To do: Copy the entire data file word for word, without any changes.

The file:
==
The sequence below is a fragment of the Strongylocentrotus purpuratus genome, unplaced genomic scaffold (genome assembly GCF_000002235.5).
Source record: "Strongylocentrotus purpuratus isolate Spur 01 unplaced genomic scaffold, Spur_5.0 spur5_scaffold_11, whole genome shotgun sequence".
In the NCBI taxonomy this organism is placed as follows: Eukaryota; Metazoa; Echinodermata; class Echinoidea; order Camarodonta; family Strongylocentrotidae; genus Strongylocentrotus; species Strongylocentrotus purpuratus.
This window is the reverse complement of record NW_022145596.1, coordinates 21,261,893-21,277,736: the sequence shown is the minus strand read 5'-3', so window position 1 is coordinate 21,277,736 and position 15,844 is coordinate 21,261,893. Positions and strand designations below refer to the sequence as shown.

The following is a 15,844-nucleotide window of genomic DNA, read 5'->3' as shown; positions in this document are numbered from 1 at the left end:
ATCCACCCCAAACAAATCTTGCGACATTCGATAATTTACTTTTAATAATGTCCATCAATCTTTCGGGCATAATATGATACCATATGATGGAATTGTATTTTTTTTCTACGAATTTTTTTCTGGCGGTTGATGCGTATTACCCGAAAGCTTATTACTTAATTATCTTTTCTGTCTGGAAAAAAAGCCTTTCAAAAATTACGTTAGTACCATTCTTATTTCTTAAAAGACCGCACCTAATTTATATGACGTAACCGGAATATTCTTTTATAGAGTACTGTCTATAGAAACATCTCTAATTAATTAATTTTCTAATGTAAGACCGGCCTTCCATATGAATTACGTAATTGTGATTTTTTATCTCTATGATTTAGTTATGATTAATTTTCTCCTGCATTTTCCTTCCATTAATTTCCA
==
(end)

The sequence below is a fragment of the Strongylocentrotus purpuratus genome, unplaced genomic scaffold (genome assembly GCF_000002235.5).
Source record: "Strongylocentrotus purpuratus isolate Spur 01 unplaced genomic scaffold, Spur_5.0 spur5_scaffold_11, whole genome shotgun sequence".
In the NCBI taxonomy this organism is placed as follows: Eukaryota; Metazoa; Echinodermata; class Echinoidea; order Camarodonta; family Strongylocentrotidae; genus Strongylocentrotus; species Strongylocentrotus purpuratus.
This window is the reverse complement of record NW_022145596.1, coordinates 21,261,893-21,277,736: the sequence shown is the minus strand read 5'-3', so window position 1 is coordinate 21,277,736 and position 15,844 is coordinate 21,261,893. Positions and strand designations below refer to the sequence as shown.

The following is a 15,844-nucleotide window of genomic DNA, read 5'->3' as shown; positions in this document are numbered from 1 at the left end:
ATCCACCCCAAACAAATCTTGCGACATTCGATAATTTACTTTTAATAATGTCCATCAATCTTTCGGGCATAATATGATACCATATGATGGAATTGTATTTTTTTTCTACGAATTTTTTTCTGGCGGTTGATGCGTATTACCCGAAAGCTTATTACTTAATTATCTTTTCTGTCTGGAAAAAAAGCCTTTCAAAAATTACGTTAGTACCATTCTTATTTCTTAAAAGACCGCACCTAATTTATATGACGTAACCGGAATATTCTTTTATAGAGTACTGTCTATAGAAACATCTCTAATTAATTAATTTTCTAATGTAAGACCGGCCTTCCATATGAATTACGTAATTGTGATTTTTTATCTCTATGATTTAGTTATGATTAATTTTCTCCTGCATTTTCCTTCCATTAATTTCCA